30 November 2020
TANYA PLIBERSEK MP
SHADOW MINISTER FOR EDUCATION AND TRAINING
MEMBER FOR SYDNEY
ABC NEWS AFTERNOON BRIEFING WITH PATRICIA KARVELAS
MONDAY, 30 NOVEMBER 2020
SUBJECTS: China; International students; Getting Australians home.
PATRICIA KARVELAS, HOST: Tanya Plibersek is the Shadow Minister for Education and Training. She actually was previously the foreign affairs spokesperson for the Labor Party, and she joins us now Welcome to the program.
TANYA PLIBERSEK, SHADOW MINISTER FOR EDUCATION AND TRAINING: Hi Patricia.
KARVELAS: Are you shocked by this fabricated post by China?
PLIBERSEK: I think it is deeply troubling and really abhorrent. It’s an insult to our serving men and women, those who are currently serving, those who have served previously. It's just disgraceful and it ought to be taken down and we should get an apology for it.
KARVELAS: Okay, we should get an apology for it, but if we do not get an apology, what do we do?
PLIBERSEK: I do not think it's particularly productive for people just to freelance on television shows like this. This is something that ought to be handled Prime Minister to President. Foreign Minister to Foreign Minister. And a little bit less from various Government backbenchers, and little bit more from the Foreign Minister. A little bit more diplomacy. And I think it’s very clear that Labor and Liberal, Government and opposition, are on unity ticket in saying this is completely unacceptable – and the Chinese Government ought to take down the tweet, and there should be an apology to our serving men and women for what is implied here.
KARVELAS: Twitter hasn't taken it down, Michael Sukkar was critical of that, a Government frontbencher critical of Twitter not pulling it down. What's Twitter's responsibility here?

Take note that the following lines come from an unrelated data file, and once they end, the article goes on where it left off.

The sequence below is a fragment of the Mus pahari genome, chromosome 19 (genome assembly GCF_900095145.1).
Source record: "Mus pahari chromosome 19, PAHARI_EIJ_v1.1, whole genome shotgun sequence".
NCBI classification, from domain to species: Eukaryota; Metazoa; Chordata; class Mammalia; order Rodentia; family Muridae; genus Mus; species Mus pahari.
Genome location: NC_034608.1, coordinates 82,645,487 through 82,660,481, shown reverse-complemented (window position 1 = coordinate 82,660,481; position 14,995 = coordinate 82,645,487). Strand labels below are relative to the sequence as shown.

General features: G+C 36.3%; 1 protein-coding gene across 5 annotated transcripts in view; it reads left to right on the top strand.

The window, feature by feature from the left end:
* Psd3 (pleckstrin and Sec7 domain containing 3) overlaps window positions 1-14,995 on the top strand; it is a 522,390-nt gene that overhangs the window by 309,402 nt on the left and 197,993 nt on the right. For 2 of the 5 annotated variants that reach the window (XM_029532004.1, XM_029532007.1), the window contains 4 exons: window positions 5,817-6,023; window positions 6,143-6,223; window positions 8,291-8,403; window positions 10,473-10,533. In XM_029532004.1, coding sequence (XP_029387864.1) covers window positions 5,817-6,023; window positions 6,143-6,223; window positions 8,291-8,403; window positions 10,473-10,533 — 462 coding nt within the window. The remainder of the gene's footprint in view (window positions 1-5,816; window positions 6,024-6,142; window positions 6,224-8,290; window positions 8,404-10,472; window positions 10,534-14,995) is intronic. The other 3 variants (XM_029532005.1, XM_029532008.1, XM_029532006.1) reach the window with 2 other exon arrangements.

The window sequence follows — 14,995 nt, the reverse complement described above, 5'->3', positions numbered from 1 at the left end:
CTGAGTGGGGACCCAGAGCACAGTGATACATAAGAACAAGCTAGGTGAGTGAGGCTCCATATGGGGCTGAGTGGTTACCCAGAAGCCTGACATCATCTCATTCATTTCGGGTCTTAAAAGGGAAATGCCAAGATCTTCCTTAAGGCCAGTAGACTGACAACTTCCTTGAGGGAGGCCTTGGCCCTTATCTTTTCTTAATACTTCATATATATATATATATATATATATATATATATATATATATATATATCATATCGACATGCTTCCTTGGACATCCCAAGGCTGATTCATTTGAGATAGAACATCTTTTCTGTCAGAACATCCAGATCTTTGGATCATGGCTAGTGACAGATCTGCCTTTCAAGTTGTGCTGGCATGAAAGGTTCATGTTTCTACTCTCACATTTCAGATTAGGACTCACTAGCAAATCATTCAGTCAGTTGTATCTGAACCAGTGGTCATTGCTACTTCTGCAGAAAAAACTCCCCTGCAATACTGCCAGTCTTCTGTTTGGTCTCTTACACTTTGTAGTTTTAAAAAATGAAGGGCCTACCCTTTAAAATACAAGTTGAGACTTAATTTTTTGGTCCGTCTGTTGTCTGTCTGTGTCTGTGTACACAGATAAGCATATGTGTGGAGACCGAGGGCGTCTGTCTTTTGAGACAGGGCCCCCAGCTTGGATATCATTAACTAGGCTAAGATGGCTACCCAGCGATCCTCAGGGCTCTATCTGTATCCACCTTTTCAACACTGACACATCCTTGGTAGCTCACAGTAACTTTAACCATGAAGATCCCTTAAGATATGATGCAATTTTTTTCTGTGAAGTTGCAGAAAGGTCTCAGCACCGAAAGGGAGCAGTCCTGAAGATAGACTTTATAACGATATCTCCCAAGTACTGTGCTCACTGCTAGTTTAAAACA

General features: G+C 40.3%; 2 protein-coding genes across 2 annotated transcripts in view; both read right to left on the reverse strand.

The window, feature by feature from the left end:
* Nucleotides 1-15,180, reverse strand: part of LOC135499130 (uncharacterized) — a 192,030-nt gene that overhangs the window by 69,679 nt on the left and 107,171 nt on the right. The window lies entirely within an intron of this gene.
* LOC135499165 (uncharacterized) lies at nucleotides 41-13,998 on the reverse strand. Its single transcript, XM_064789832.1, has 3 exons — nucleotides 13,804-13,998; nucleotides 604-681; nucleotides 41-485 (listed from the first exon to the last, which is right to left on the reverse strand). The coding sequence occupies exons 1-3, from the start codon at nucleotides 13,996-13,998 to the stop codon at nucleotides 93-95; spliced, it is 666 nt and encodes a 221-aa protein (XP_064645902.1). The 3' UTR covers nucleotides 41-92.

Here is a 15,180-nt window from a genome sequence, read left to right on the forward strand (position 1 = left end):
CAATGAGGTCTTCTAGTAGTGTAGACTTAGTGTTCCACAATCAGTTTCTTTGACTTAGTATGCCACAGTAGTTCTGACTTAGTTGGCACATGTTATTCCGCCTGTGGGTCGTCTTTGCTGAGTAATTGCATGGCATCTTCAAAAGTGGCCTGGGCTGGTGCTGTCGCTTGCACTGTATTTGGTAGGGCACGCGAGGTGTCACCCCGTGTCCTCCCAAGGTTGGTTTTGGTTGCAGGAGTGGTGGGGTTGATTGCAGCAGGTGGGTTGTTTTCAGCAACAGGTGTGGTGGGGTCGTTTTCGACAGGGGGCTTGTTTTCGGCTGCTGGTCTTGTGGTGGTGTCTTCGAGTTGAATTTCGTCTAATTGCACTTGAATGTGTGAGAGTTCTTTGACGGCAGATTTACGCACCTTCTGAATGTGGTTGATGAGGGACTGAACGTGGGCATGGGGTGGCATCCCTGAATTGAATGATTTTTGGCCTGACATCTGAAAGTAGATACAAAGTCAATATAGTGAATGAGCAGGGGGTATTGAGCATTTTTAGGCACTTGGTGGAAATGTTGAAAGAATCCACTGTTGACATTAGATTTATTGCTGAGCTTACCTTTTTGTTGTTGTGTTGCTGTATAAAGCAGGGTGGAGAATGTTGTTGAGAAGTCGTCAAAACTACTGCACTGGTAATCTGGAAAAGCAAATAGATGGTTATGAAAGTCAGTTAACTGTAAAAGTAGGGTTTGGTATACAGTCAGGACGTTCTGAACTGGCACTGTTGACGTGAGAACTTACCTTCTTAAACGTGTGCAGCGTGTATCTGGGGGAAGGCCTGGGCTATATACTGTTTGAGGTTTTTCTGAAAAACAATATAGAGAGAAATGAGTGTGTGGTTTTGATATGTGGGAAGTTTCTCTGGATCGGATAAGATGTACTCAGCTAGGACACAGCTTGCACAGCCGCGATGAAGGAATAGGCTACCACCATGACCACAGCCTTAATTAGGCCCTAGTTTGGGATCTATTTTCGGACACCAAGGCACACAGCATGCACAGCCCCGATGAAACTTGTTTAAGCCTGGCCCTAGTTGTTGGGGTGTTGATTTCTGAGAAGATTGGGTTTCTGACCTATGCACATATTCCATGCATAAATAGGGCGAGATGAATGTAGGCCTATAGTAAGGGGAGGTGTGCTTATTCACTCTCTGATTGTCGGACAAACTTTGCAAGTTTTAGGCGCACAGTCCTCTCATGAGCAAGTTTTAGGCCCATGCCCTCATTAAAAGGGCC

PLIBERSEK: It'd be great if Twitter did it, but I think the real responsibility lies with the Chinese Government official who has posted this extremely offensive image.
KARVELAS: Is it a surprise, given how badly the relationship has deteriorated? I mean have you seen it worse?
PLIBERSEK: I haven't seen the relationship in a worse position in my time in Parliament. I think it's fair to say that it's the worst it’s been in some time - and it is absolutely vital that we get it back on track. China remains our largest trading partner and we have got many thousands and thousands of jobs that rely on us getting the relationship back on track. But we can't get the relationship back on track simply by caving in to anything that China suggests we do. We need to redouble our diplomatic efforts to come to some understanding with China. We're not the only country that is experiencing this increased assertiveness from China. We need to work with other countries in our region to make sure that we reiterate that a rules based global order suits all of us, and that we can't be expected to respond to this sort of heavy handedness.
KARVELAS: Is Beijing being hypocritical, given its own widespread human rights abuses?
PLIBERSEK: I'm not going to start commenting on that. I think part of the problem is that there are too many people who don't have responsibility for foreign affairs, for diplomacy, who are just saying anything that pops into their heads. We need this relationship to be reset at the level of our Prime Minister and President Xi Jinping. That's where the dialogue has to be. Having every Tom, Dick, and Harry running around freelancing on foreign affairs is actually not helpful to that.
KARVELAS: Does Labor acknowledge that given this kind of behaviour from Beijing, that managing that China relationship is extremely difficult for the Government and would be extremely difficult for a Labor government?